Erdogan’s ‘New Turkey’ a step away from the West
Istanbul - Turkish President Recep Tayyip Erdogan is leading his country on a new course that is no longer centred on an iron-clad commitment to be a part of the West, critics say.
Hosting a summit of the 57-member Organisation of Islamic Cooperation (OIC) in Istanbul in mid-April, Erdogan called on the Islamic world to unite in the fight against terrorism and extremism and to “solve our problems on our own” instead of waiting for the West to step in.
He criticised the West for exploiting the situation in the Middle East for material gains. “Others get involved and they get involved only for oil, not to bring peace and quiet,” he said.
OIC meeting participants decided to set up a joint police centre to boost the fight against terrorism. Erdogan welcomed efforts by Saudi Arabia to build a joint military force — dubbed the “Army of Islam” by Turkish media — and called for the creation of a separate group representing European Muslims within the OIC.
Erdogan, addressing delegates in a palace on the Bosphorus once used by Ottoman sultans, expressed hope for a “new era” for the Islamic world to begin. His government signed an agreement with Saudi Arabia to create a bilateral cooperation council. The deepening of Turkish-Saudi ties is seen as an effort by the Sunni players in the region to counter the influence of Shia Iran.
Turkey, which assumed the rotating IOC presidency for two years at the summit, was “a ray of hope for Muslim unity”, Ilnur Cevik, an Erdogan adviser, wrote in the pro-government newspaper Daily Sabah.
In a reference to the West, Cevik said outside forces were bent on hurting the Islamic world.
“A secret hand has put into motion a modern-time Crusade that is more sinister and fatal than the challenges posed to Islam throughout history,” Cevik wrote. Islam was under attack by forces that fostered terrorism and internal strife among Muslims, he added. Only Turkey and its president could foil that plot. “The modern day Crusaders are aware that they have to stall Erdogan and Turkey,” Cevik said.
That kind of anti-Western rhetoric comes as relations among Turkey, a NATO member and an EU candidate state, and its Western partners show signs of strain. After a recent visit to Washington, Erdogan said he was disappointed with US President Barack Obama, who criticised the clampdown on the media in Turkey. Shortly afterward, the Turkish government rejected findings of a report by the European Parliament on the state of Turkey’s democracy, which said the country was “backsliding”.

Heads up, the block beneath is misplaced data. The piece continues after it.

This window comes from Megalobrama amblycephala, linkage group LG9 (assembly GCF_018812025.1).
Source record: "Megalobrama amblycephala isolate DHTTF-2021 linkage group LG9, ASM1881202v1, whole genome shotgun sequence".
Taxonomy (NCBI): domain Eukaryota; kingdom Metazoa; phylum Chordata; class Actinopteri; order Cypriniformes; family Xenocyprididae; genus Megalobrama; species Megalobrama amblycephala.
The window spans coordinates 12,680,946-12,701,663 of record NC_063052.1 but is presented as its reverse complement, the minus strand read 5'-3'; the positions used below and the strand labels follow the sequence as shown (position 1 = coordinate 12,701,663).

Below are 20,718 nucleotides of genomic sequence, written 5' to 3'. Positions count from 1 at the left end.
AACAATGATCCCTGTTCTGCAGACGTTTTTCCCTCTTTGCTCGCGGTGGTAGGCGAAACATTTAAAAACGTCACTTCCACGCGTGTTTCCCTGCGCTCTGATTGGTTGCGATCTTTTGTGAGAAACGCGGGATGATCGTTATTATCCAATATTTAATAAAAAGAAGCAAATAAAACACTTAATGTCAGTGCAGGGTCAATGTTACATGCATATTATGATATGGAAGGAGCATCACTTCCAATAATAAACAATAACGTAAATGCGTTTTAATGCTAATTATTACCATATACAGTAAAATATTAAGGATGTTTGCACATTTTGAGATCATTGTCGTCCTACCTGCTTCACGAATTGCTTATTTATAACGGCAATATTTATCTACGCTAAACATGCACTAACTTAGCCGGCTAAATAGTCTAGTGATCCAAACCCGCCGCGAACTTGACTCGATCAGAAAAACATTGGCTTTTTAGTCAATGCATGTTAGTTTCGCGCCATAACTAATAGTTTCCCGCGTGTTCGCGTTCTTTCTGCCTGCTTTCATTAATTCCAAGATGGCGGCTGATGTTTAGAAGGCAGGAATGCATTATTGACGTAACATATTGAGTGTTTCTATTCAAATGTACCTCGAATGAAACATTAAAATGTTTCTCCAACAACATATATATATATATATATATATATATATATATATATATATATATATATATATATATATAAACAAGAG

The Turkish opposition newspaper Cumhuriyet said the Erdogan government was cutting the country loose from the West and turning it eastward.
Erdogan has slammed Western diplomats for attending a trial against two Turkish journalists who published a story about alleged arms shipments by Turkey to Syrian rebels. He brought criminal charges against German comedian Jan Bohmermann over a satirical poem. Charges were filed against Bohmermann in a German court after Erdogan had the German ambassador to Ankara summoned to the Turkish Foreign Ministry over another satirical programme on German television.
EU chief Jean-Claude Juncker criticised Turkey’s action against the satirical programmes, saying this “does not bring Turkey closer to us but will put us farther apart from each other”.
The Turkish president publicly warned EU countries to stick to their commitments of a deal designed to reduce the flow of migrants from Syria and other countries via Turkey to Western Europe. He said Turkey will stop taking back refugees from Greece if the European Union does not lift visa requirements for Turks and does not come up with billions of dollars in financial support for Syrian refugees in Turkey.
Hasan Cemal, a well-known journalist critical of Erdogan, said it is no coincidence that the president, who has been talking about a “New Turkey” that would take a leading role in the region, has become so actively involved in the OIC while ties to the West wither.
“There is no doubt about the Erdogan government distancing Turkey from the West systematically,” Cemal wrote on the T24 online news platform. “Regarding core values that make the West the West, like the rule of law, equality between men and women, human rights and freedoms, Erdogan’s face has long turned from West to East.”
While the government insists that it remains committed to the aim of joining the European Union, some of its members have been stressing their country’s determination to make its own decisions and not be at the beck and call of other powers. “Know your limits, Europe,” Yigit Bulut, Erdogan’s economic adviser wrote in the Star newspaper. If EU politicians thought they could boss Turkey around, they should “wait and see what will happen”.
Turkish Prime Minister Ahmet Davutoglu, a former foreign minister, is also pushing for a more active Turkish role. Behlul Ozkan, a political scientist at Istanbul’s Marmara University, said Davutoglu was a “pan-Islamist” who was aiming for a union of Muslim countries under Turkish leadership.